As the downstream tribes, the Atures and the Maipure, were exterminated, however, the survivors of those groups appear to have moved upstream to settle among the Piaroa bands and intermarry. In time, the Piaroa slowly began moving back downstream, occupying territories in the lower streams and river basins that other Indian groups had abandoned, or where they had been exterminated. As the Piaora territory expanded, it assimilated non-Piaroa into their growing communities.

“In any case,” Zent emphasizes, “the territorial expansion of Piaroa was accomplished by peaceful means, essentially through intermarriage and co-residence (p.179).” He argues that violence and destruction during the earlier conquest years fostered a lot of inter-ethnic difficulties, but the settling of the frontier allowed social relations to pacify and the peaceful expansion to take place.

In the modern period, starting about 1960, drastic changes occurred in Piaroa society. Missionaries from the New Tribes Mission penetrated their communities, and the Catholic Silesians established boarding schools in some of their villages. In the 1970s, the Piaroa migrated downriver, to be nearer health clinics, social welfare offices, and economic opportunities. By 1982, when the first census of Venezuelan Indians was conducted, most of the Piaroa communities were located along navigable rivers, and village populations were mostly over 50 people—much larger than the traditional hamlets of 25 to 30. By 1992, the peaceful migrations decreased, as the settlement patterns became more stabile.

These recent migrations caused crowding and stresses in the more urbanized communities. In addition, other peoples have settled among them. These conditions have fostered tensions and conflicts over access to land and resources. But as a result of their downstream migrations, the Piaroa have become successful traders of forest products and cash crops. At the same time, they have become consumers—electrical appliances, fabricated clothing, tools, cooking utensils, and the like.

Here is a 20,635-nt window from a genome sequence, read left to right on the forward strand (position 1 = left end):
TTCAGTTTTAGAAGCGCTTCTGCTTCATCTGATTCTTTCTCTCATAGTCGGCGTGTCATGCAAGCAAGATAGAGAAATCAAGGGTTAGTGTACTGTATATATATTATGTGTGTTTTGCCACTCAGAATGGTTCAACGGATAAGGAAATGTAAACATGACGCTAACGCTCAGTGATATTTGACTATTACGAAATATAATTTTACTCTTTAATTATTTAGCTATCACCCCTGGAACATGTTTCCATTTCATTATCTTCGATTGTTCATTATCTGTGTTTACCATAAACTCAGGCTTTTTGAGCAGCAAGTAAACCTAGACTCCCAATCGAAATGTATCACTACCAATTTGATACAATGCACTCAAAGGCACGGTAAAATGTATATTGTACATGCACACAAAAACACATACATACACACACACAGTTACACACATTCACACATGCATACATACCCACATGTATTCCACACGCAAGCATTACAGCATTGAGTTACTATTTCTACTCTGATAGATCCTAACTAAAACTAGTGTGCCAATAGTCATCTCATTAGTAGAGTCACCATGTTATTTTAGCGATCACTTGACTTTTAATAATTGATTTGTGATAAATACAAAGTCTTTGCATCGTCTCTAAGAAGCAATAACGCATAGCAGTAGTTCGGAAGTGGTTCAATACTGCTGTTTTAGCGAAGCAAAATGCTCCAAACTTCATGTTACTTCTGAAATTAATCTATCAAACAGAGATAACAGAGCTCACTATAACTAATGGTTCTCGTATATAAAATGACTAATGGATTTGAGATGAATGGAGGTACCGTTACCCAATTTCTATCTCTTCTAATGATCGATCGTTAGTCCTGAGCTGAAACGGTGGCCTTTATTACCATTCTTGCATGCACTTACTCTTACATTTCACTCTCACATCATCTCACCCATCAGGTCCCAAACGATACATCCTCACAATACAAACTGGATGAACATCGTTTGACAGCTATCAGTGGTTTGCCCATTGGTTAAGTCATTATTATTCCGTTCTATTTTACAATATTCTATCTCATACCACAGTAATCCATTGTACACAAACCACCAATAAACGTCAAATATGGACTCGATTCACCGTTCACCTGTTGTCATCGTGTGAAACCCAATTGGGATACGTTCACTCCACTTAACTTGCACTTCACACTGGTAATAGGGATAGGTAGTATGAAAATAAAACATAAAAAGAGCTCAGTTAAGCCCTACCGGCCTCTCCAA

Many other changes have permeated Piaroa villages in recent decades. The authority of the shamans, traditional leaders of the communities, has been taken over by younger and more Westernized leaders. Piaroa business people, civil servants, and political operatives are able to negotiate the intersections of local concerns with national and international forces better than their predecessors could have done. Inter-tribal organizations have sprung up to coordinate the resolution of common problems. Zent effectively summarizes for non-specialist readers the complexities of overlapping, interacting, and sometimes contradictory political organizations and social forces that seek to secure indigenous rights within a broader landscape of Venezuelan politics and society.

Zent, Stanford. 2009. “The Political Ecology of Ethnic Frontiers and Relations among the Piaroa of the Middle Orinoco.” In Mobility and Migration in Indigenous Amazonia: Contemporary Ethnoecological Perspectives, Edited by Miguel N. Alexiades, p. 167-194. New York: Berghahn Books